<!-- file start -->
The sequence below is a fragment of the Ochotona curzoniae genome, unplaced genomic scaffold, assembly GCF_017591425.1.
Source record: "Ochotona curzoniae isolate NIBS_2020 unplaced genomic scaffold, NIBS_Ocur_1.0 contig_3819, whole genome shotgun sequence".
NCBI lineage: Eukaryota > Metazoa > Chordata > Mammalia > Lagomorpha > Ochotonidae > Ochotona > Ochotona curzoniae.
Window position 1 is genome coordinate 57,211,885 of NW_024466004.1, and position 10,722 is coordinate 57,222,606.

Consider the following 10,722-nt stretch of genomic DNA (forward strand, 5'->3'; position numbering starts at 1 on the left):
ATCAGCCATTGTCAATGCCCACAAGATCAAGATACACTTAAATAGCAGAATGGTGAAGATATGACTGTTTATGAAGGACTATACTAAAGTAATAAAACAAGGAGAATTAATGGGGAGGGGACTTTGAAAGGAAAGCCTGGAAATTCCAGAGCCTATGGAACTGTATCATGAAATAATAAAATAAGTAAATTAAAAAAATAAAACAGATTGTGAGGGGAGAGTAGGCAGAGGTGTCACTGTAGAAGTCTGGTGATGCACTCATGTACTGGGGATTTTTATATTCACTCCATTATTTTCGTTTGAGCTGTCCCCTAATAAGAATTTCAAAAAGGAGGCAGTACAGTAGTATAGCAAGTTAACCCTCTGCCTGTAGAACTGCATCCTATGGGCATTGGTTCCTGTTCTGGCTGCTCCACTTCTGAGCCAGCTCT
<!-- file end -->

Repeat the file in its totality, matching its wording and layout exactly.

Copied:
The sequence below is a fragment of the Ochotona curzoniae genome, unplaced genomic scaffold, assembly GCF_017591425.1.
Source record: "Ochotona curzoniae isolate NIBS_2020 unplaced genomic scaffold, NIBS_Ocur_1.0 contig_3819, whole genome shotgun sequence".
NCBI lineage: Eukaryota > Metazoa > Chordata > Mammalia > Lagomorpha > Ochotonidae > Ochotona > Ochotona curzoniae.
Window position 1 is genome coordinate 57,211,885 of NW_024466004.1, and position 10,722 is coordinate 57,222,606.

Consider the following 10,722-nt stretch of genomic DNA (forward strand, 5'->3'; position numbering starts at 1 on the left):
ATCAGCCATTGTCAATGCCCACAAGATCAAGATACACTTAAATAGCAGAATGGTGAAGATATGACTGTTTATGAAGGACTATACTAAAGTAATAAAACAAGGAGAATTAATGGGGAGGGGACTTTGAAAGGAAAGCCTGGAAATTCCAGAGCCTATGGAACTGTATCATGAAATAATAAAATAAGTAAATTAAAAAAATAAAACAGATTGTGAGGGGAGAGTAGGCAGAGGTGTCACTGTAGAAGTCTGGTGATGCACTCATGTACTGGGGATTTTTATATTCACTCCATTATTTTCGTTTGAGCTGTCCCCTAATAAGAATTTCAAAAAGGAGGCAGTACAGTAGTATAGCAAGTTAACCCTCTGCCTGTAGAACTGCATCCTATGGGCATTGGTTCCTGTTCTGGCTGCTCCACTTCTGAGCCAGCTCT